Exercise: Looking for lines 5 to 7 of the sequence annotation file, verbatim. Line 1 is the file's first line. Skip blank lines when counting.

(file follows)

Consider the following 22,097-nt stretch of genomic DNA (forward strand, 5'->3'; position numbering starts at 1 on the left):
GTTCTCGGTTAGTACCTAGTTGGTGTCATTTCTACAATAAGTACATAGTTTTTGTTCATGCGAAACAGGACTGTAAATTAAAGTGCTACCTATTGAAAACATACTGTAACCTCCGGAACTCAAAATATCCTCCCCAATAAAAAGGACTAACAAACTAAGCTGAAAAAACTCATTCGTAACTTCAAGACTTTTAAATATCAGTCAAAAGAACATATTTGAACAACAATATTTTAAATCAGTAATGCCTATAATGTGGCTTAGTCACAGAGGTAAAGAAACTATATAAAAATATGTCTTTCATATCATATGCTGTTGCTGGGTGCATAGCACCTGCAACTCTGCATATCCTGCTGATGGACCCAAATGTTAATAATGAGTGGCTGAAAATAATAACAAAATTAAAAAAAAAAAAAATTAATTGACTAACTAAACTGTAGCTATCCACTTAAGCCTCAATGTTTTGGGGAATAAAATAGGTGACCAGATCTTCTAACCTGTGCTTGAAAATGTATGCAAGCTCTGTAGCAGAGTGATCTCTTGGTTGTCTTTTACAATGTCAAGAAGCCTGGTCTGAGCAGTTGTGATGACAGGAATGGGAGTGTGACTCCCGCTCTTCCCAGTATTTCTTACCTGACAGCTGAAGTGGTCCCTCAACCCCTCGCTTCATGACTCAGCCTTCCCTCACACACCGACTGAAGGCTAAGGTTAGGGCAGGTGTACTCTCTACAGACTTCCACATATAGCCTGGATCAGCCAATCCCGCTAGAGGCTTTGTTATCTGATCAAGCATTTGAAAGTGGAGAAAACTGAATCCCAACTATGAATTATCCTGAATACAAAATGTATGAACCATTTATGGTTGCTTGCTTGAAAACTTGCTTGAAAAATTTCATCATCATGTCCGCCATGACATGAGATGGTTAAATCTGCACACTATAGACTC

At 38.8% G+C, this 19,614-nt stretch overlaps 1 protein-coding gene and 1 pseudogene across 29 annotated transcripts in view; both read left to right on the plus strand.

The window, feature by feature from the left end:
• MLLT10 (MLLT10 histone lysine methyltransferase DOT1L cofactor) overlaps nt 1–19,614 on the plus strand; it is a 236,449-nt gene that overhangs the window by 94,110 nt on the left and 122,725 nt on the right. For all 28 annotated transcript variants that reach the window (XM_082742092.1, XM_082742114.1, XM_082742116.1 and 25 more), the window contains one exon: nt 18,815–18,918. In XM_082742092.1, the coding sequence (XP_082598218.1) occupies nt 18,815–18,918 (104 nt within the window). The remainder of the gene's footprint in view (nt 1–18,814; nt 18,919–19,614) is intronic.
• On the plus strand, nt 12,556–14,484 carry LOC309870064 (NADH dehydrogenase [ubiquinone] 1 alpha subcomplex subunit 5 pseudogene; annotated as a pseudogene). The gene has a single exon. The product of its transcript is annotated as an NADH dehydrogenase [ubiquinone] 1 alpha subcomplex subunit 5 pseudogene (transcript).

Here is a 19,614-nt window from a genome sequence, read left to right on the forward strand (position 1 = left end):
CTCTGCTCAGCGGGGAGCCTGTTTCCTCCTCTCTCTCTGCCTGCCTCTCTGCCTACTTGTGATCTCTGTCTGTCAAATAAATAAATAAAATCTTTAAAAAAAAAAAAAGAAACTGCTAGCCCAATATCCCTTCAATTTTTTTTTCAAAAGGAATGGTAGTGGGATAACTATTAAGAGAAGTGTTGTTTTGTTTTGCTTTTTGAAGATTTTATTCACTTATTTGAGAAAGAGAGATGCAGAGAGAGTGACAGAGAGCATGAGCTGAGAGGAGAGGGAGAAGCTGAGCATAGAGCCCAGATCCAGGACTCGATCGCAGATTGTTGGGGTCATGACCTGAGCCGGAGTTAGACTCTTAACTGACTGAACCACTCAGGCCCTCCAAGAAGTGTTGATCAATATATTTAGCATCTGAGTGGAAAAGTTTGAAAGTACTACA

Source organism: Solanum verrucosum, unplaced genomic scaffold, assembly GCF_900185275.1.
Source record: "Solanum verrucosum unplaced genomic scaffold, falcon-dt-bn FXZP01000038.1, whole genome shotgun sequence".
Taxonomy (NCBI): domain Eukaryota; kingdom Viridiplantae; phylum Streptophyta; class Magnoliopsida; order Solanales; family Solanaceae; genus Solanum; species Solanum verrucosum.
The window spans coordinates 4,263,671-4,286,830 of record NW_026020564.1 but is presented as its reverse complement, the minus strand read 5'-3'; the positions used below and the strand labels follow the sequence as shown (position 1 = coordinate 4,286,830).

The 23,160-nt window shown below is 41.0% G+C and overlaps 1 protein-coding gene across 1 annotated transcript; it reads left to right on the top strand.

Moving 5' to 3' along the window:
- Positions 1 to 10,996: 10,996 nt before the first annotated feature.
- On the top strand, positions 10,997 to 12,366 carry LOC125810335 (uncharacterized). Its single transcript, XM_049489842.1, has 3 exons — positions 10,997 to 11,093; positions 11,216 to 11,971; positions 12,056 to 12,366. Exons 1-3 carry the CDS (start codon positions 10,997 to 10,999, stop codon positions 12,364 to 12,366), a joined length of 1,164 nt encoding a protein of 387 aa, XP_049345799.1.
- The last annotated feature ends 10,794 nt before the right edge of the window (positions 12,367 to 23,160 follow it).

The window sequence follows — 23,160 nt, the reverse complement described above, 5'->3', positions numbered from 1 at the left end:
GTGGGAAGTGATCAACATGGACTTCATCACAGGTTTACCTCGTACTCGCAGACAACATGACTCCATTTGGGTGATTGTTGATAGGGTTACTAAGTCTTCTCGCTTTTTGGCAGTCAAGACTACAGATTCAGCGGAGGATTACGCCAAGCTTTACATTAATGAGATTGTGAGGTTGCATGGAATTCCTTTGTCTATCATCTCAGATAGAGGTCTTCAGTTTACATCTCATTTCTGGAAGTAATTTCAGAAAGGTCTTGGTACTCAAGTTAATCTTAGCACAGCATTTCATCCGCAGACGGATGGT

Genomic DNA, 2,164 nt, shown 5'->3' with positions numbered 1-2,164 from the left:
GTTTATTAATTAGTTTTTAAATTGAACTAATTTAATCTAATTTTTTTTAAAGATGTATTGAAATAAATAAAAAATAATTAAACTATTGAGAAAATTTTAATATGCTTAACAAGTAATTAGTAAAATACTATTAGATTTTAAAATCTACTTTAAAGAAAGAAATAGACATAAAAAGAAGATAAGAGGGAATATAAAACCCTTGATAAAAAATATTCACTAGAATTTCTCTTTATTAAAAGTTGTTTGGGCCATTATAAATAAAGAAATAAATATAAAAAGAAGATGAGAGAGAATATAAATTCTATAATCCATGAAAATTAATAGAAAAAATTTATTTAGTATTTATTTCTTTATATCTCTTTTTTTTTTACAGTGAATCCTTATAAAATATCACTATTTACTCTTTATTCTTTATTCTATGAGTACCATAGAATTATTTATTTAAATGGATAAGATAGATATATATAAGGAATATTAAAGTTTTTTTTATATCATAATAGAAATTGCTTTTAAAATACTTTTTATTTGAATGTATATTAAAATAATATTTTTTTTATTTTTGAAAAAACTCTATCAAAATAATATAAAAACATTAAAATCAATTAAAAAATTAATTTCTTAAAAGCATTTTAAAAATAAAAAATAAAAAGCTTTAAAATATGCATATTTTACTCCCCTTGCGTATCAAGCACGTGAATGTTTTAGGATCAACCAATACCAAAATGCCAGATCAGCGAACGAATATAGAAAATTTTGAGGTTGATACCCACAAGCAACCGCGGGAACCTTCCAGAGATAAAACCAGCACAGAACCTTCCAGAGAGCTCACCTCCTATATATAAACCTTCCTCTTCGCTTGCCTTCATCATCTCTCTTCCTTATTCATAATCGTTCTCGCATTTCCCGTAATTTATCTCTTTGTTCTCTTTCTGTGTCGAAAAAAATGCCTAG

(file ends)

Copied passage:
• MLLT10 (MLLT10 histone lysine methyltransferase DOT1L cofactor) overlaps nt 1–19,614 on the plus strand; it is a 236,449-nt gene that overhangs the window by 94,110 nt on the left and 122,725 nt on the right. For all 28 annotated transcript variants that reach the window (XM_082742092.1, XM_082742114.1, XM_082742116.1 and 25 more), the window contains one exon: nt 18,815–18,918. In XM_082742092.1, the coding sequence (XP_082598218.1) occupies nt 18,815–18,918 (104 nt within the window). The remainder of the gene's footprint in view (nt 1–18,814; nt 18,919–19,614) is intronic.
• On the plus strand, nt 12,556–14,484 carry LOC309870064 (NADH dehydrogenase [ubiquinone] 1 alpha subcomplex subunit 5 pseudogene; annotated as a pseudogene). The gene has a single exon. The product of its transcript is annotated as an NADH dehydrogenase [ubiquinone] 1 alpha subcomplex subunit 5 pseudogene (transcript).

Here is a 19,614-nt window from a genome sequence, read left to right on the forward strand (position 1 = left end):